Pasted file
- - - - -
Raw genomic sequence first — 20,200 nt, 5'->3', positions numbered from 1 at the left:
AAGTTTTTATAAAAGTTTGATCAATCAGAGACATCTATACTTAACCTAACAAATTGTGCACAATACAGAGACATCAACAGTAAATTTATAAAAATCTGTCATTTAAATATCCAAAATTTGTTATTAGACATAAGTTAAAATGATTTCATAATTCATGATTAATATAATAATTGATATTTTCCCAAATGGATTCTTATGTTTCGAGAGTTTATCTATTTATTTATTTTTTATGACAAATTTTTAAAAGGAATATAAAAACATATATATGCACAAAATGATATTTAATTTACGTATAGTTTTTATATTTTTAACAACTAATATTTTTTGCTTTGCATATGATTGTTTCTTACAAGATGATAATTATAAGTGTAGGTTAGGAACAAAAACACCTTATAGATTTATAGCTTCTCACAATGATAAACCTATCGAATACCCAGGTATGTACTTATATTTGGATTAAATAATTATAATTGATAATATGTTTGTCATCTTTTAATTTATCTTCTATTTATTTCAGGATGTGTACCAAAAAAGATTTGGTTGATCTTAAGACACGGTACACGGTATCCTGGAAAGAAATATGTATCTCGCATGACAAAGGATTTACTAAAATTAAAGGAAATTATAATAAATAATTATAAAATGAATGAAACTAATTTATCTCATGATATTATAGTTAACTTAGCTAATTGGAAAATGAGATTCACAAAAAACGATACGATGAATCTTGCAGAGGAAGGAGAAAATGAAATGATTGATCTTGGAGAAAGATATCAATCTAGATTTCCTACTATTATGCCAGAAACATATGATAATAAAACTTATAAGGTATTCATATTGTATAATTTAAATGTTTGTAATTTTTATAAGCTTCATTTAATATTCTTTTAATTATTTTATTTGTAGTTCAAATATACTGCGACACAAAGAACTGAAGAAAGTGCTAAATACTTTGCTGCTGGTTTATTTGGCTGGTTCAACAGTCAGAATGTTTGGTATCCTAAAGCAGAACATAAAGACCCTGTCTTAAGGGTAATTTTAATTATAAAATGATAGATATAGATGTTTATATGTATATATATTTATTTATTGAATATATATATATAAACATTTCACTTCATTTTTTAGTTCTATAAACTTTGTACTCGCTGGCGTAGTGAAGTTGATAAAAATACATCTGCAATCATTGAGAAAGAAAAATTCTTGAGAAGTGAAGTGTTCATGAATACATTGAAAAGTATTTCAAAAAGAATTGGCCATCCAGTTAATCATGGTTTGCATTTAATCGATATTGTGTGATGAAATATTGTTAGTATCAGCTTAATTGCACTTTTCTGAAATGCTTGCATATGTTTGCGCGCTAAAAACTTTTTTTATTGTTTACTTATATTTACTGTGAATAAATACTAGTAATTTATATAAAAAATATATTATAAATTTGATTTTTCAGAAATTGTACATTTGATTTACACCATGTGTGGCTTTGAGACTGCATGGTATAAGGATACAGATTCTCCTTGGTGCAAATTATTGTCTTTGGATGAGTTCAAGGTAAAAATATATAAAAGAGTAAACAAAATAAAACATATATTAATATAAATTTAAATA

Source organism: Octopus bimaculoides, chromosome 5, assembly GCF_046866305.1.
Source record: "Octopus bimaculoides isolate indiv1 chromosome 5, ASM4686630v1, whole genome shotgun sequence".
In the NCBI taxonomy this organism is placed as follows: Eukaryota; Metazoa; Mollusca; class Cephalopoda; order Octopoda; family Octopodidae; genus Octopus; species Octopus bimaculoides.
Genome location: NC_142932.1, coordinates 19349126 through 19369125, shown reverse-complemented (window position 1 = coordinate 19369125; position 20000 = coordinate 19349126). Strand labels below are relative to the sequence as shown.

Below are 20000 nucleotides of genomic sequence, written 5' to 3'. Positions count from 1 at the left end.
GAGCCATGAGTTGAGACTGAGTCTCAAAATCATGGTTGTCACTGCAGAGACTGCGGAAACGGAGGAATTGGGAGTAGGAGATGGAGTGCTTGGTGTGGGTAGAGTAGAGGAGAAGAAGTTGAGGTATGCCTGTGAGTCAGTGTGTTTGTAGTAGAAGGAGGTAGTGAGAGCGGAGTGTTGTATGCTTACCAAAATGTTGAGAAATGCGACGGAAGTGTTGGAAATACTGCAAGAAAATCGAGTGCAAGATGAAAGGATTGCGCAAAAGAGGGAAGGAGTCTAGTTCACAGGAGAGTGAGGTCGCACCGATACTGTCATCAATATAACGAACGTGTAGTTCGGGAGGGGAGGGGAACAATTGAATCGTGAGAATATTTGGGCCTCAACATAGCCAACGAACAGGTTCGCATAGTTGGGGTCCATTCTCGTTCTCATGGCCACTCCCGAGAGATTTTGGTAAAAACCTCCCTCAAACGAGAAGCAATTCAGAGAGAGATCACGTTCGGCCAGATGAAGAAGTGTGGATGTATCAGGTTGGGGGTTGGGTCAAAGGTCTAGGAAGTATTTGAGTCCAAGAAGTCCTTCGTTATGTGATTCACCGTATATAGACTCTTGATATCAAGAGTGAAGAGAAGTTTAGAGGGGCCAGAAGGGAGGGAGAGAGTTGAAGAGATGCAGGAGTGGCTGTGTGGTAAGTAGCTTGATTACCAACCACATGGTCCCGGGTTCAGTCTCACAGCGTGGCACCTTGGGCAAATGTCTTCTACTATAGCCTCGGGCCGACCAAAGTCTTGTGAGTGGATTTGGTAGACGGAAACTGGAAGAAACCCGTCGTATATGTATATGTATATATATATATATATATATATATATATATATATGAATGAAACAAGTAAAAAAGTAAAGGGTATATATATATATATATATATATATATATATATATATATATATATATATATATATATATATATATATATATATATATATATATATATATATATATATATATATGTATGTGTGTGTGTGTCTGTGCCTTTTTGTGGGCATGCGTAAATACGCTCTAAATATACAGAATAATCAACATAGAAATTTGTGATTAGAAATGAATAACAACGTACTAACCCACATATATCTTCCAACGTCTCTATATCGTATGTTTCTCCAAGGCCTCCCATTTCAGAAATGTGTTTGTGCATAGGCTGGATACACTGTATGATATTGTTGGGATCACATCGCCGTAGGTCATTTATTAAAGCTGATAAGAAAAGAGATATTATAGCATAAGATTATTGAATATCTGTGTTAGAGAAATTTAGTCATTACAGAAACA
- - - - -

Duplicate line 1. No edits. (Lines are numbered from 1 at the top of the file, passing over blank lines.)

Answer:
Raw genomic sequence first — 20,200 nt, 5'->3', positions numbered from 1 at the left: